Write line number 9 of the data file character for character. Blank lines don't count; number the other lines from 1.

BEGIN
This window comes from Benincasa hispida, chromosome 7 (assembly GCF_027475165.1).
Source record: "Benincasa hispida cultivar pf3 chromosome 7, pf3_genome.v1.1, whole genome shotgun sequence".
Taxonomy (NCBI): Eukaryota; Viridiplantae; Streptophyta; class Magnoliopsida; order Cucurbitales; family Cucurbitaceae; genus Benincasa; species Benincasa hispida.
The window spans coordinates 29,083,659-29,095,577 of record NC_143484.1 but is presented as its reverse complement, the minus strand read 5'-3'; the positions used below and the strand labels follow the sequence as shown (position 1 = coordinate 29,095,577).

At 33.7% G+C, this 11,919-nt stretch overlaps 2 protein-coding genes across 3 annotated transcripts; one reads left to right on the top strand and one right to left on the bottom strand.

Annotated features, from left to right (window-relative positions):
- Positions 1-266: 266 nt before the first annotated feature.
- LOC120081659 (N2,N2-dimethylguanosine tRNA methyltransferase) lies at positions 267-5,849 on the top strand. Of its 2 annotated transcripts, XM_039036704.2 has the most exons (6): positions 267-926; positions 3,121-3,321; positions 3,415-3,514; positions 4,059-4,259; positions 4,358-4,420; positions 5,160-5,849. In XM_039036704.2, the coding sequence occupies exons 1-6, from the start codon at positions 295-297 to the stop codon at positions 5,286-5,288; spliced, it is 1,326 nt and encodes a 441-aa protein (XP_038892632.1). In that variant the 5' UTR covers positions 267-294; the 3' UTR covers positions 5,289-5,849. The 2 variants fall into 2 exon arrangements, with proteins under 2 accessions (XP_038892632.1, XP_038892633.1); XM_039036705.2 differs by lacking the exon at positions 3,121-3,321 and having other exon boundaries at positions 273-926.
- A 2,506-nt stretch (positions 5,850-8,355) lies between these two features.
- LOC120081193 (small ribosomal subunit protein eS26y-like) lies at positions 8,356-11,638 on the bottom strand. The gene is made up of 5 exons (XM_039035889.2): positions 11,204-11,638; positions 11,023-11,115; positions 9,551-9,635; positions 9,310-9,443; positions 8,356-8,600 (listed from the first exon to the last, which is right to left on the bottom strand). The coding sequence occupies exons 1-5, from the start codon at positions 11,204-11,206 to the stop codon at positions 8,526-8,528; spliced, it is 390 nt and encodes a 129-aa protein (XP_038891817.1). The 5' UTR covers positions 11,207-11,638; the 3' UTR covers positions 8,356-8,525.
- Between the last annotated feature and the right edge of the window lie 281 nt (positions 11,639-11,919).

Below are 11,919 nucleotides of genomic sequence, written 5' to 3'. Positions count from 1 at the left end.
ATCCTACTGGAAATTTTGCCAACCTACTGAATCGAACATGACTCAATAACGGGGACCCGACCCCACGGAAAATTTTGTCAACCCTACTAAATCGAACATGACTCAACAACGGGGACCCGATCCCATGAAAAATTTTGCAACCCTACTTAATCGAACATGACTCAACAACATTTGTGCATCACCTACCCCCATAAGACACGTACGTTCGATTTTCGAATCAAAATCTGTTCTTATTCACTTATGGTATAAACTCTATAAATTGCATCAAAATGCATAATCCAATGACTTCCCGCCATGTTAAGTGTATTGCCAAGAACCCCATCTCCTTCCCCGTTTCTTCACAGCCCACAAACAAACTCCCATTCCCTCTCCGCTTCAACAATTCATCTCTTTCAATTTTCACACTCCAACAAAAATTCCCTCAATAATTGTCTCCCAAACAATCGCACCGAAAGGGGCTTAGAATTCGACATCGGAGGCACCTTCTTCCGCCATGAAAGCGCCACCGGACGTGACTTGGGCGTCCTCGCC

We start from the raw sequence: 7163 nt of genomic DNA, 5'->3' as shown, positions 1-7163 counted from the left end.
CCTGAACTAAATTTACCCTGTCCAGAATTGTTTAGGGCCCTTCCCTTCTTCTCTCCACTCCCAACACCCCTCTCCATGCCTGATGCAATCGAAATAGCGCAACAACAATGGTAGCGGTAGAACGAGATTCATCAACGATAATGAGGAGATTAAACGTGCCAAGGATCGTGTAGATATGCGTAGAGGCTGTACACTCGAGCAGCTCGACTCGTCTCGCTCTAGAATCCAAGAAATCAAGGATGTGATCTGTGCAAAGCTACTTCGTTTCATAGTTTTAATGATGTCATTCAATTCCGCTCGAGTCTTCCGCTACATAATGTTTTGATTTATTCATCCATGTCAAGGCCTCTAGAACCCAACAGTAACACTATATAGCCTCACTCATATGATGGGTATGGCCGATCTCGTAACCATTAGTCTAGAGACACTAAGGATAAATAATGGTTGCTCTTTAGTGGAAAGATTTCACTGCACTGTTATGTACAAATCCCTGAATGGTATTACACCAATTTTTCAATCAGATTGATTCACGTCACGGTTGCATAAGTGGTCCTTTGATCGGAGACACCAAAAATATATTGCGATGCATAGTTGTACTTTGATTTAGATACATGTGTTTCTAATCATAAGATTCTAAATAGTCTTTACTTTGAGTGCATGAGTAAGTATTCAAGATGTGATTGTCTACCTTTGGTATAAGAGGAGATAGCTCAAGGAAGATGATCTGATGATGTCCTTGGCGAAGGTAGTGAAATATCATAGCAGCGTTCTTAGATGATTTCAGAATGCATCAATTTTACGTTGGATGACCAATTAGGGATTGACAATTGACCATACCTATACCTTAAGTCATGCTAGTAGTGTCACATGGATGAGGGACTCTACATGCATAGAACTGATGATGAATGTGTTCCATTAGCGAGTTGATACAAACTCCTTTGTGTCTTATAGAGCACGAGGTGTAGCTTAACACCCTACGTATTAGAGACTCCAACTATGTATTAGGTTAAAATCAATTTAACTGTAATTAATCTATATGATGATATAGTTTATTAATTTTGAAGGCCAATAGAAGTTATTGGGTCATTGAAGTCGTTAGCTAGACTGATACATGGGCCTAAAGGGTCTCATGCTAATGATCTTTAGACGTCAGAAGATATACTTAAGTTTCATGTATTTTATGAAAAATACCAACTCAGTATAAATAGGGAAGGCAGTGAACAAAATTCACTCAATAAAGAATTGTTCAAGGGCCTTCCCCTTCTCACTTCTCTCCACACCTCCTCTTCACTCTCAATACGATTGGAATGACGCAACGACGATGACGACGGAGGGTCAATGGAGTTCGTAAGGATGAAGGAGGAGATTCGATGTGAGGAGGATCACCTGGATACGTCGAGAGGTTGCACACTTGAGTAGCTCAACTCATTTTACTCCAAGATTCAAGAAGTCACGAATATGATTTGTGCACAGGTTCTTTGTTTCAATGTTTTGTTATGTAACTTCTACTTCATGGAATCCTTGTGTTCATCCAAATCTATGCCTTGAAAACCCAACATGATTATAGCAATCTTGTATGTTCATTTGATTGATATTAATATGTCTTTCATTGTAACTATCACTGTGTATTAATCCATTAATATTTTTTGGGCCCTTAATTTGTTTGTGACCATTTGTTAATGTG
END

- A 2,506-nt stretch (positions 5,850-8,355) lies between these two features.